Are Doctors Selfish? The Defensive Medicine Paradox

Both doctors’ groups and medical malpractice lawyers are preening about a new study that shows that the cost of medical malpractice in the United States is 2.4% of annual health care spending.

Medical malpractice lawyers say the study shows that medical malpractice tort reform would have little impact on our health care medical malpractice costscosts. Doctors’ groups point to the fact that 2.4% equals $55.6 billion a year, a daunting number even in the post-TARP era when $500 billion is a mere half of a stimulus package.

But here is how the numbers break out:

  • Indemnity payments: $5.72 billion, of which $3.15 billion represents payment for economic damages; $2.4 billion for noneconomic damages; and $170 million for punitive damages. This includes the attorneys’ fees of medical malpractice lawyers who represented the plaintiffs.
  • Administrative expenses: $4.13 billion, which includes $1.09 billion in fees to defense attorneys; and $3.04 billion in overhead expenses. (Estimated fees to plaintiffs’ attorneys were $2 billion, but that amount is included in indemnity payments.)
  • Defensive medicine costs: $45.59 billion, of which $38.79 billion was estimated as the cost of hospital services and $6.80 billion as physician services.

There is something incredible in these numbers that no one is talking about. The researchers said their estimate includes $45.59 billion in defensive medicine care where doctors prescribe treatment and tests that may harm or expose the patient to risks because they want to avoid medical malpractice lawsuits. So health care providers spend $45 billion in additional costs (from which they often profit) to protect themselves from $6 billion in risk? If I hired a team of lawyers to oversee everything, our law firm does to make sure we are not committing legal malpractice and then complained about the cost…this analogy is not working. Let me try another: imagine hand grenade manufacturers swatting flies with hand grenades and then complaining about the rising cost of hand grenades. (That does not entirely work either, but at least it is closer. Because somehow you have to add that flies landing is actually harm that is fully insured. But you get the point without my metaphors.) Don’t these doctors’ groups feel a little odd parading this around? And why is no one pointing this out? This is right up there with Stonehenge on my list of great mysteries.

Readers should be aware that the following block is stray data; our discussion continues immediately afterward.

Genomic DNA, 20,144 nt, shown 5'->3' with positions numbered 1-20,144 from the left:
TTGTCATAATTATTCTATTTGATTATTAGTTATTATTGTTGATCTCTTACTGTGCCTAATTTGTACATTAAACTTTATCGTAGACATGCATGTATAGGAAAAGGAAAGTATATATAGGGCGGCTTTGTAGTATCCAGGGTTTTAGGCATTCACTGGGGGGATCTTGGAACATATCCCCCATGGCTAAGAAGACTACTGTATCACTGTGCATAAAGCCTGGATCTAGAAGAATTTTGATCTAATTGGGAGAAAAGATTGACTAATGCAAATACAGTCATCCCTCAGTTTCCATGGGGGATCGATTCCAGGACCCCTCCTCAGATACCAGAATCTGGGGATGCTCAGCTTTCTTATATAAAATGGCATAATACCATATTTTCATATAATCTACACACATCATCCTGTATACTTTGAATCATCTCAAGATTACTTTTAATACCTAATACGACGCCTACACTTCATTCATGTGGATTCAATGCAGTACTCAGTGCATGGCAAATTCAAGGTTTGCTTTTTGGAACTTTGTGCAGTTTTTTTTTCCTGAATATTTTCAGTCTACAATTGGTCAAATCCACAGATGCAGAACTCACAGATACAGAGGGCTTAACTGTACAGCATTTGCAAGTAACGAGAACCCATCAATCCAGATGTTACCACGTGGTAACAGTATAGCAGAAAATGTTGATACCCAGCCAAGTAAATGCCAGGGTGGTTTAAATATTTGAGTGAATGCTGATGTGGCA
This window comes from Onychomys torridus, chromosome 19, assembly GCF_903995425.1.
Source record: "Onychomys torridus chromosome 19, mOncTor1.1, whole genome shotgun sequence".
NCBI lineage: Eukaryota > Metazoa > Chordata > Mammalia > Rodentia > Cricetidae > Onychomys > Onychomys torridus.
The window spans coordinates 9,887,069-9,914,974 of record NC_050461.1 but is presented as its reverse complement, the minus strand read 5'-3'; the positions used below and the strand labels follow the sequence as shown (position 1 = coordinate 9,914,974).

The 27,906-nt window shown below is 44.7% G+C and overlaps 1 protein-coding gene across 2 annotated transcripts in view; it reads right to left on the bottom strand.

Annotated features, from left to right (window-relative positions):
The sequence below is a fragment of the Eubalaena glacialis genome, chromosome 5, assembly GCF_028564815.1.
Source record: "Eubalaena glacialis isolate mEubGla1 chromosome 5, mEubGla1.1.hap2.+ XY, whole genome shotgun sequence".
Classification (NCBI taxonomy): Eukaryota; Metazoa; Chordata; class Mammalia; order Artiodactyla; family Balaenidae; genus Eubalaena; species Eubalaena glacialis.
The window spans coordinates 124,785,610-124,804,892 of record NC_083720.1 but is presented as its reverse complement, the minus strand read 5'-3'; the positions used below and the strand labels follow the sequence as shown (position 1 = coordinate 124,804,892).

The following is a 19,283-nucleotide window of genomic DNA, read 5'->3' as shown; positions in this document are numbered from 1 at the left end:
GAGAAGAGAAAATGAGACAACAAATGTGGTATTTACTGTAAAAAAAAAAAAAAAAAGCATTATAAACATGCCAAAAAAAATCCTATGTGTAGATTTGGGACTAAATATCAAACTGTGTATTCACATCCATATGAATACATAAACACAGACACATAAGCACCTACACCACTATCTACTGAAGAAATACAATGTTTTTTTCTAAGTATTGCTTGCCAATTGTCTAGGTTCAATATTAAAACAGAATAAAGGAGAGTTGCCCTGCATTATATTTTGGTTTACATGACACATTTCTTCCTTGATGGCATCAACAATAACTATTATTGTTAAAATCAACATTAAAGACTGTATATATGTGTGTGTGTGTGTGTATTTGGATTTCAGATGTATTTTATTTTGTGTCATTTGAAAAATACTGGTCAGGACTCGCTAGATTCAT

Another point I alluded to above that also gets little airtime is the fact that defensive medicine is a moneymaker for health care providers. There are rich financial incentives for providing a little extra care.

But I don’t think doctors practice defensive medicine to make extra money or because of the threat of medical malpractice. I think they practice defensive medicine because they want to go the extra mile to make sure they don’t screw up. No one wants to screw up. Lawyers practice “defensive law” all the time, doing things to eliminate risks are beyond unlikely to the point of doing things that really make little sense from a cost-benefit analysis. (Big defense law firms do this to the tenth power. They have teams of people working on issues that are never even going to see the light of day at trial.) Doctors have this same “I don’t want to screw up” gene that lawyers have with the ultimate added kicker: someone’s physical health is on the line.

There is great irony in the argument between medical malpractice lawyers and doctors on why doctors practice defensive medicine. Medical malpractice lawyers say doctors are good people who practice defensive medicine because they love and care about their patients, while doctors argue that doctors would spend 10 times the cost of the risk and subject their patients to tests they know are unnecessary and harmful just to save their own (insured) skin. Doctors are saying we should pass laws to protect people from selfish doctors. But I just don’t think we have that many selfish doctors.

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